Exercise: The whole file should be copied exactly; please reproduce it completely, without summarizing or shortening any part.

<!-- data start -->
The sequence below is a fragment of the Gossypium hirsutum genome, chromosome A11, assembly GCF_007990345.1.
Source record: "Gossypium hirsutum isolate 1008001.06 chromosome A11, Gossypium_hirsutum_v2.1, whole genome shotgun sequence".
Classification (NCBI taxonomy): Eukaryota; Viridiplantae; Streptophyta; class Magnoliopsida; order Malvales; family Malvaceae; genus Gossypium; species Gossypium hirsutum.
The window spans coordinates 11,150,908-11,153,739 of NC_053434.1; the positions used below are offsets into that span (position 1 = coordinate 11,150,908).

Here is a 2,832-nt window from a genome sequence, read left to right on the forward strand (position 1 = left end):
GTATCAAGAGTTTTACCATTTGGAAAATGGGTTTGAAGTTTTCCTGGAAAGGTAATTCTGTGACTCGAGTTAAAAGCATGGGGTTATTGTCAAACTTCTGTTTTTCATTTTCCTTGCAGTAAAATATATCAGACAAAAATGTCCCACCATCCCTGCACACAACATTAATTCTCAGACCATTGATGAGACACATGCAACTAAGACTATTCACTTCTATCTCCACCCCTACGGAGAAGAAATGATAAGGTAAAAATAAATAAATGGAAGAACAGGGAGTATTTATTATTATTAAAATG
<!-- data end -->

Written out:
The sequence below is a fragment of the Gossypium hirsutum genome, chromosome A11, assembly GCF_007990345.1.
Source record: "Gossypium hirsutum isolate 1008001.06 chromosome A11, Gossypium_hirsutum_v2.1, whole genome shotgun sequence".
Classification (NCBI taxonomy): Eukaryota; Viridiplantae; Streptophyta; class Magnoliopsida; order Malvales; family Malvaceae; genus Gossypium; species Gossypium hirsutum.
The window spans coordinates 11,150,908-11,153,739 of NC_053434.1; the positions used below are offsets into that span (position 1 = coordinate 11,150,908).

Here is a 2,832-nt window from a genome sequence, read left to right on the forward strand (position 1 = left end):
GTATCAAGAGTTTTACCATTTGGAAAATGGGTTTGAAGTTTTCCTGGAAAGGTAATTCTGTGACTCGAGTTAAAAGCATGGGGTTATTGTCAAACTTCTGTTTTTCATTTTCCTTGCAGTAAAATATATCAGACAAAAATGTCCCACCATCCCTGCACACAACATTAATTCTCAGACCATTGATGAGACACATGCAACTAAGACTATTCACTTCTATCTCCACCCCTACGGAGAAGAAATGATAAGGTAAAAATAAATAAATGGAAGAACAGGGAGTATTTATTATTATTAAAATG